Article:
Weiner’s A SECOND QUARTER forms a diptych with his earlier film, A FIRST QUARTER (1975, 85’) which was shot in New York a couple of years prior. Both films are structured around three characters and their social behavior but without conceding to the cause-effect rationality – so integral to the development of a narrative arc in fiction films. In A Second Quarter, we encounter scenes mostly shot indoors with occasional views of streets and abandoned grounds in West Berlin, and conversations (if one can call them that) among the protagonists, where they recite Weiner’s linguistic pieces as fragments of sentences. Such deployment of speech, where its role as language is minimally retained (as opposed to reducing it to pure sound), facilitates not only a severance from the image, but also negates continuity within speech itself. This autonomy of speech in its fragmented demeanor transgresses even its most radical peers: the films of Jean-Luc Godard, Marguerite Duras, Jean-Marie Straub and Danièle Huillet.
But perhaps the closest to mobilizing speech in a similarly militant manner is Yvonne Rainer, whose films from the 1970s are formally the most complex of American filmmakers, once one begins to uncloud their understanding of formalism from the minimalist straitjacketing endorsed by Clement Greenberg. Rainer, a dancer and choreographer, studied with Martha Graham and Merce Cunningham in New York. She received the BKP grant in 1976 as a fellow in the film program, the same year she finished KRISTINA TALKING PICTURES (92’). Rainer, like Weiner, invests in narrative if only to rip it apart by employing disjunctive strategies (fragmented speech, destabilizing the actor-character relationship, a highly discursive frame of geopolitical references) that render the concretisation of the film’s primary characters (the Hungarian lion tamer in New York, her lover—a seaman…) impossible. Allusion to the Shoah lurks on the periphery of KRISTINA TALKING PICTURES but Rainer would return to Germany as a subject, or more specifically its history of state repression, in her next film, JOURNEYS FROM BERLIN/1971 (1980, 125’). In here among other things, one senses Rainer (whose parents were anarchists) attempting to historicise the political action of RAF by connecting it to the Russian anarchists. As one character says in the film,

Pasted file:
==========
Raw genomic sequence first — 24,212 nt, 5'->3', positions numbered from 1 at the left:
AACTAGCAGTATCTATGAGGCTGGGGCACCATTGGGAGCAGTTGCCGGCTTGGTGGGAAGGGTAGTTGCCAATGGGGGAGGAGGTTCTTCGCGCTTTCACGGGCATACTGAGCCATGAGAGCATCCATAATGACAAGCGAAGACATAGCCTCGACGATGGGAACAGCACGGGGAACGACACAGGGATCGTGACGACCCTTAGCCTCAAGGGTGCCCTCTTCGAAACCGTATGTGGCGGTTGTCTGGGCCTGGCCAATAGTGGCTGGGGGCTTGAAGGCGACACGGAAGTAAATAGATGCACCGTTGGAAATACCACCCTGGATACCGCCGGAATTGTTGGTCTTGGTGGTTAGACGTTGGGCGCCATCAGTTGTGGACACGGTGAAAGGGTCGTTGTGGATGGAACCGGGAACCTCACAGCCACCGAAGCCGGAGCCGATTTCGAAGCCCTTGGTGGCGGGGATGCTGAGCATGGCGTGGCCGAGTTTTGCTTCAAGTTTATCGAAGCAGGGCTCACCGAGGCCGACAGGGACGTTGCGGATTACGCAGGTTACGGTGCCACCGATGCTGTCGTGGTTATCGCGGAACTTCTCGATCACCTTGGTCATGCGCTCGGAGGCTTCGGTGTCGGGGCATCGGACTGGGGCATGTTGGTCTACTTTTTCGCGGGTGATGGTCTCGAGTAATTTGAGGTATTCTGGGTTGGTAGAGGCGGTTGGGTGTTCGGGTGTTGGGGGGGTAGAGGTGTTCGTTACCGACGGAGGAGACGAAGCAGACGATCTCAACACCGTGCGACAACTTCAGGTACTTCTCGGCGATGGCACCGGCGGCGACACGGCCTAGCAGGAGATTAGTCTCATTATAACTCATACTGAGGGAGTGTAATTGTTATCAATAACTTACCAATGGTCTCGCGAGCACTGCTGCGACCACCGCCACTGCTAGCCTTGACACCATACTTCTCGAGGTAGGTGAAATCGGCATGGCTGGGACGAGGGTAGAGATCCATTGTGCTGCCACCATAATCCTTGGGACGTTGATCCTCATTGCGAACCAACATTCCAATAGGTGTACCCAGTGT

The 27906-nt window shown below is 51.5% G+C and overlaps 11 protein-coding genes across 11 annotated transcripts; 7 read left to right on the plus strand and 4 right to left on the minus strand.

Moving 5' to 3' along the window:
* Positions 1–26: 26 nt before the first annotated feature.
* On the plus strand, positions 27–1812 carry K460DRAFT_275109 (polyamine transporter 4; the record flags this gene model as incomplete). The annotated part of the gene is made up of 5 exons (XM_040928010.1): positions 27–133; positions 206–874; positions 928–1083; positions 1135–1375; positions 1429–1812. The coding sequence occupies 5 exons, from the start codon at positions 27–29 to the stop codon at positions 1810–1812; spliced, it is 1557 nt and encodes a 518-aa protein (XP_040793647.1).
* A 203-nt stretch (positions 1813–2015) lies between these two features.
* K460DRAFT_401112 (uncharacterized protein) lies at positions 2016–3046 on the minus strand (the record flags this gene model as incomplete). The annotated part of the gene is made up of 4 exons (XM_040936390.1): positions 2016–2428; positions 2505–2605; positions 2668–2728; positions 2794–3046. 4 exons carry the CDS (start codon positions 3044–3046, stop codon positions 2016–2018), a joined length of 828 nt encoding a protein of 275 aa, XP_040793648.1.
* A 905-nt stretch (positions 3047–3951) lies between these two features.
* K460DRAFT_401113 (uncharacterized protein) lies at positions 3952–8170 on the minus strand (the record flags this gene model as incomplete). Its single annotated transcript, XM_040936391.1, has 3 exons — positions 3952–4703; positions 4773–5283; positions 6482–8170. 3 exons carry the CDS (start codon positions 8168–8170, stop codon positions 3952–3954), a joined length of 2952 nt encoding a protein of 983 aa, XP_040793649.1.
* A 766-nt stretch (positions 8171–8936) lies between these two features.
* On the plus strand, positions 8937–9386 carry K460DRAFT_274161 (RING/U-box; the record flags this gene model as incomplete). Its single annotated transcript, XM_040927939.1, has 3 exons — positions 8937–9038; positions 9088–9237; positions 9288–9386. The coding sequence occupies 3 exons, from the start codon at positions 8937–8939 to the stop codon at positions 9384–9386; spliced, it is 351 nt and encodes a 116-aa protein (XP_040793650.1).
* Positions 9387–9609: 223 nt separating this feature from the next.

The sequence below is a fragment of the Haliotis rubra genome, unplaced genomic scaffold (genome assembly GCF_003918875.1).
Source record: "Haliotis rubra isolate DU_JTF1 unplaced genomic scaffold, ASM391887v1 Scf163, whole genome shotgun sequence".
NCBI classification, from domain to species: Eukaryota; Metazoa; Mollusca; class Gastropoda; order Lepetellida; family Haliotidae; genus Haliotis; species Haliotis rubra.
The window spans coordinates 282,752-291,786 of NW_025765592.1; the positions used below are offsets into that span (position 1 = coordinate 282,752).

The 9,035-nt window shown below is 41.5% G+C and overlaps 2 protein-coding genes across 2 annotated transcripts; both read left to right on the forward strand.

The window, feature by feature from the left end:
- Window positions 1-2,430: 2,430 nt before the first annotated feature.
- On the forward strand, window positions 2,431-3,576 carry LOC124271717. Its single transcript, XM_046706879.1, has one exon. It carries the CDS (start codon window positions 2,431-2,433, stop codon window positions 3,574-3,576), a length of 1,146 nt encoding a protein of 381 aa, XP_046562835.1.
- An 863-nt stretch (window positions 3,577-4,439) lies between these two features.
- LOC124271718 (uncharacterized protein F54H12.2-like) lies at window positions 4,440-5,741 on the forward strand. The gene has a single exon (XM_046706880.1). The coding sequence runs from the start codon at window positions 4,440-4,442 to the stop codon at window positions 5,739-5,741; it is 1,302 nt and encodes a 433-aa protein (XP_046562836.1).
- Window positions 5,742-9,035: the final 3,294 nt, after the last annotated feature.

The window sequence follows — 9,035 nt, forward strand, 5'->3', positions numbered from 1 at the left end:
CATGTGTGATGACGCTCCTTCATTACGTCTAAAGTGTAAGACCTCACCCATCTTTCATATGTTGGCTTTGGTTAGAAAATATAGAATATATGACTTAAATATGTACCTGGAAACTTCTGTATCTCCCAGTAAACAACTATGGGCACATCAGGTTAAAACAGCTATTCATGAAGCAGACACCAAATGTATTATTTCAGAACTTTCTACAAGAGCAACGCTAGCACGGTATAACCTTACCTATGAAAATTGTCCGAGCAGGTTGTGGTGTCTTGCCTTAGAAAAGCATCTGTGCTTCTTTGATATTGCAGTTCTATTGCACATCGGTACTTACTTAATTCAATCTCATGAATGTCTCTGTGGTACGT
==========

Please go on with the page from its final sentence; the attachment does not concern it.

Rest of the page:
“the RAF didn’t rob banks just to get money. They believed in lawbreaking as something positive. Meinhof wrote that the progressive significance of department store arson lies in the criminality of the action … So that must have applied to robbing banks as well. In their way they were just as nihilistic as the 1870s Russians.”
This film program successfully demonstrates the rich variety of genres and styles that mushroomed under the BKP fellowship. But like the exhibition itself, this is only a starting point which hopefully would lead to a more complete retrospective of films. Perhaps by loosening the reliance on digital projection, some of the rarely shown works could reach the audience, such as JUST WAITING (1975, 10’) by Stephen Dwoskin, NOTES ON BERLIN: THE DIVIDED CITY (1986, 25’) by Arthur and Corinne Cantrill, and DIMINISHED FRAME (1970/2001, 24’) by Robert Beavers to name a few. At least some of Berlin’s multicultural film and art scene compared to the rest of Germany can be attributed to programs such as the BKP. What is of further importance though, is the probing of the parapolitical ambitions of such a program in the cold war era, in order to unpack the finer political nuances enshrouded within that one term that strokes the cultural propaganda of the “free world”, “Freedom”. Particularly in light of discoveries such as the SS past of Werner Haftmann, the ex-Director of the Neue Nationalgalerie, and a member of the jury that selected BKP fellows for ten years.